Wallace presses Mnuchin on Easter timeline concerns: ‘Wouldn’t that be worst thing for economy’

Screengrab Fox News

Treasury Secretary Steve Mnuchin, a member of the White House coronavirus task force, appeared on “Fox News Sunday” to express confidence that economic setbacks experienced from the response to the Chinese virus will be a short-term problem that will be resolved in a matter of months.

In fact, the secretary predicted the U.S. will be “back to where we were beforehand.”

“I don’t know what the numbers are gonna be this quarter. What I do think is, we are gonna kill this virus,” Mnuchin said. “We’re gonna re-open this economy. And in the third quarter of this year, you’re gonna see this economy bounce back with very large GDP numbers and low unemployment back to where we were beforehand.”

Citing the president’s stated hope to reopen the economy by Easter, host Chris Wallace asked Mnuchin, “Do you think that’s realistic, to open up parts of the country, to open up parts of the economy as soon as two weeks from today, which will be Easter?”


Mnuchin replied that he would “leave that decision to the medical professionals and the president,” stressing his “full-time focus” is delivering on the massive $2 trillion relief package Congress just passed.

He said the Small Business Association is working very closely with the Treasury and that they expect to have a program up and running on Friday.

“I encourage all small businesses to take out these loans because, if you go and hire back your workers for eight weeks, you’ll have a forgivable loan and the government will pay for that,” Mnuchin said.

Much like others in the media, Wallace pushed back on the idea of reopening parts of the country too soon, risking further spreading of the disease, asking if that would be “the worst thing for the economy.”

Mnuchin explained that the administration can walk and chew gum at the same time.

“I can assure you the president’s number one objective is the health of the American public and protecting the American public,” he said. “And we’re going to do everything to support the economy.”

The secretary also reminded Wallace that no decisions on the matter have been made yet.

Wallace would then shift his focus to the $500 billion set aside in the relief package for corporations reeling from the shutdown, asking what discretion does the White House have in deciding who gets what — this too being a popular media narrative.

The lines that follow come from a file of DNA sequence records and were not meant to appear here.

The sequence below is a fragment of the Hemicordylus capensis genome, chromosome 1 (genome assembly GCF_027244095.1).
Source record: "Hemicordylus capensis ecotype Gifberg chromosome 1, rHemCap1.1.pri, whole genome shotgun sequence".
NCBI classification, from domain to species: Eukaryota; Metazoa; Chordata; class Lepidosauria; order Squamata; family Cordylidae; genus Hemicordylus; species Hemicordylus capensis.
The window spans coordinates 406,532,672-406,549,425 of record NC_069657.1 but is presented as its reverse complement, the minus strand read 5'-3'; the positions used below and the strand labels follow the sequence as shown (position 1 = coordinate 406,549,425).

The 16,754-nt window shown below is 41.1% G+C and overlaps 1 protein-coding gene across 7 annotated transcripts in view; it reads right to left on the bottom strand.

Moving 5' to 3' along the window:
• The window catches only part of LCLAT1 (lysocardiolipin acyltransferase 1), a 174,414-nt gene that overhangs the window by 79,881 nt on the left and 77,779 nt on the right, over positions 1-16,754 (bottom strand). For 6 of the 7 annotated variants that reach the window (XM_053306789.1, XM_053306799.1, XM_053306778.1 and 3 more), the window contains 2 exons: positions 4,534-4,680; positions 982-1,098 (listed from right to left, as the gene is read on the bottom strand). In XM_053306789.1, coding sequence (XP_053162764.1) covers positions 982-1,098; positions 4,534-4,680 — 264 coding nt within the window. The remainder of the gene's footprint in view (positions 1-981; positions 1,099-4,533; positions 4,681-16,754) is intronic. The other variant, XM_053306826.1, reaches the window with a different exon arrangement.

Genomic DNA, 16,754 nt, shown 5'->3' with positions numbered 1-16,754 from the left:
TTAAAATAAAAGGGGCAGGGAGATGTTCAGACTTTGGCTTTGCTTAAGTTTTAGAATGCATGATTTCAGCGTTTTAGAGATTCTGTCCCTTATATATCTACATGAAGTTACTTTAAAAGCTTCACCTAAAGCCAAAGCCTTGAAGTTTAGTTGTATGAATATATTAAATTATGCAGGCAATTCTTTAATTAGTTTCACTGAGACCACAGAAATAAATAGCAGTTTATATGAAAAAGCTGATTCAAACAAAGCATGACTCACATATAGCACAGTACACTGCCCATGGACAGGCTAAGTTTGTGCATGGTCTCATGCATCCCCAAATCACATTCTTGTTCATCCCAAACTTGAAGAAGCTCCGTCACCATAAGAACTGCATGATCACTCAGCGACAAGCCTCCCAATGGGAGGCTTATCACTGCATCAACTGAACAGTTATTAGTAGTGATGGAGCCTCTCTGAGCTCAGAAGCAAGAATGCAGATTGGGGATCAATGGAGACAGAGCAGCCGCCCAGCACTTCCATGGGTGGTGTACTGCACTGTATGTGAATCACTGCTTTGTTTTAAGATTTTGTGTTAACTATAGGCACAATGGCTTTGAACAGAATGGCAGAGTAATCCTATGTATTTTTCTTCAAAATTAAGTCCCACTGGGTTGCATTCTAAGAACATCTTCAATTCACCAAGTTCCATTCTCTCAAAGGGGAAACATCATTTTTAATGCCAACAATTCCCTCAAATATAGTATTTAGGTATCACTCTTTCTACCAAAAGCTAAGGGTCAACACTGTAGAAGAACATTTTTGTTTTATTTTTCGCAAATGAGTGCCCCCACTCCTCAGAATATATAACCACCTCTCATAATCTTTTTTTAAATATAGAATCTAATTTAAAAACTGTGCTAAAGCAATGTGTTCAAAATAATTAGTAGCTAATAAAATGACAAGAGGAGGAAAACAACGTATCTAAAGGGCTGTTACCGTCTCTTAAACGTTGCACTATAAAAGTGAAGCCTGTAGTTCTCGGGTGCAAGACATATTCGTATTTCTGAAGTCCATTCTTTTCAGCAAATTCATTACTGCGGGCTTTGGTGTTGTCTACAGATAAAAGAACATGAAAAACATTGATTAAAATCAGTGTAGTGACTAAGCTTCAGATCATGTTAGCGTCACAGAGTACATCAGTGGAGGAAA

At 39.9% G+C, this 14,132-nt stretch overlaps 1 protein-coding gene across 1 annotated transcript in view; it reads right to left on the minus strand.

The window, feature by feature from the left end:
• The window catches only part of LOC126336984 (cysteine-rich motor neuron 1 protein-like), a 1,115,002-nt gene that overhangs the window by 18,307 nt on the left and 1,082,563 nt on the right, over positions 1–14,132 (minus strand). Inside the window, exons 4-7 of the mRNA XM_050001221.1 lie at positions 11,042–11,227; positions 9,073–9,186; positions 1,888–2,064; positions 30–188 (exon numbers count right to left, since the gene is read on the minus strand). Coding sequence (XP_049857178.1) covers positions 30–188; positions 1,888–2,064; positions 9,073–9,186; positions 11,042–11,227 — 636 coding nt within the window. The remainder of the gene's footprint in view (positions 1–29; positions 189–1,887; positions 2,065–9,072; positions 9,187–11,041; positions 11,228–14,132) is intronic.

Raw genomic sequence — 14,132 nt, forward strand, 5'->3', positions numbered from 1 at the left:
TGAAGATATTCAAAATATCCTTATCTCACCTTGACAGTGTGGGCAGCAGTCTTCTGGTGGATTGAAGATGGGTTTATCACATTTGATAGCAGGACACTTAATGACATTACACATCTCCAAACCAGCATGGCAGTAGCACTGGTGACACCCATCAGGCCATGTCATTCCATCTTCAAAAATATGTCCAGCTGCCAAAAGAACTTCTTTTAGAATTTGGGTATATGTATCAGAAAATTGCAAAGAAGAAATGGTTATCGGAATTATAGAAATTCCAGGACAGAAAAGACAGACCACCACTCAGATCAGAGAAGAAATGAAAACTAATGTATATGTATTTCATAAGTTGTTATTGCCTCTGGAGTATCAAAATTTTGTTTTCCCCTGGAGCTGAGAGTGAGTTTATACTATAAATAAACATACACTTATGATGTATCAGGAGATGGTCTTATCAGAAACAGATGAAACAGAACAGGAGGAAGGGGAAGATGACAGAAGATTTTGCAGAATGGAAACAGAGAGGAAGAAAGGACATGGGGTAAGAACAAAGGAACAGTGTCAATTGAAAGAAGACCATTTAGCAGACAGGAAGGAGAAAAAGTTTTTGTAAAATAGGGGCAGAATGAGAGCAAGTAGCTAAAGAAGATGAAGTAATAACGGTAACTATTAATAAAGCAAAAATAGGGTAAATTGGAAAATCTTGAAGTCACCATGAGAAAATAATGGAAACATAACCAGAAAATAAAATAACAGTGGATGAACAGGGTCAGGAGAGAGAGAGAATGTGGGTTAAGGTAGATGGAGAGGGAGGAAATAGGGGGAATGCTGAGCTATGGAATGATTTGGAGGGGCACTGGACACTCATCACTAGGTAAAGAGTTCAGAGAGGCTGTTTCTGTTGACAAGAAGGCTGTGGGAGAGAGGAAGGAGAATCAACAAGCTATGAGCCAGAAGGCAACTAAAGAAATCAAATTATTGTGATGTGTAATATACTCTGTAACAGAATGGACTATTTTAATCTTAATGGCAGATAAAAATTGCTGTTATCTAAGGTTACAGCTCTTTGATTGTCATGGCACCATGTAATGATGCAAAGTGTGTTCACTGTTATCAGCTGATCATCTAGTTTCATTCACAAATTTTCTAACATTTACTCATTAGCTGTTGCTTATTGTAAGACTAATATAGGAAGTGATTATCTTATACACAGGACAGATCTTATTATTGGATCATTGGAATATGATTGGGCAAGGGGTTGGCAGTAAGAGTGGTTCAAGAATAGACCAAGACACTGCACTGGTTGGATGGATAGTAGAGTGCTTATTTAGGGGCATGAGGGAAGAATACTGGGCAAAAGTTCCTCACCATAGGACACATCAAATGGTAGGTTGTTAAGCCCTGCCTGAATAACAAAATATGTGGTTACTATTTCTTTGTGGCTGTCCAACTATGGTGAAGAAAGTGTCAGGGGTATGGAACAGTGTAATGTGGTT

Mnuchin explained that “approximately $50 billion” is for direct Treasury loans for the airline and cargo businesses, “which are national security concerns,” noting that these loans are subject to the approval of the president and himself.

Loans that he said taxpayers “will be fully compensated for.”

The rest of the package involves working with the Federal Reserve, Mnuchin added.

Wallace continued to push on the issue for a bit, before shifting to unemployment and the impact this may have on the GPD.

“It’s hard to predict these numbers because we’ve never had anything like this, where we’ve shut down the US economy for medical reasons,” Mnuchin said. “The economy was in very, very good health, and we shut it down.”

“And let me just say we’re very sympathetic to the people who don’t have jobs,” he added. “And that’s why the president was very clear that he wanted me to work with Congress on a bipartisan basis quickly to support those people.”

In that regard, Mnuchin said, “people will have direct deposit money in their accounts to provide liquidity.”

In an appearance on CNN, Mnuchin said Americans should start to see checks direct deposited into their accounts over the next three weeks — Wallace had little interest in the topic, opting instead to focus on politics.

The package provides one-time payments of $1,200 per adult and $500 per child under the age of 17, with married couples receiving $2,400 — this is for those who make $75,000 or less.

On a side note, while the established media narrative is that Trump needs to listen more to the experts on the White House coronavirus task force, Mnuchin was clear that the president is doing just that.

Asked about the considerations for a quarantine of New York, which has become the epicenter of the pandemic, the Treasury Secretary said that the decision to instead go with a travel advisory was in accordance with the advice of the task force.


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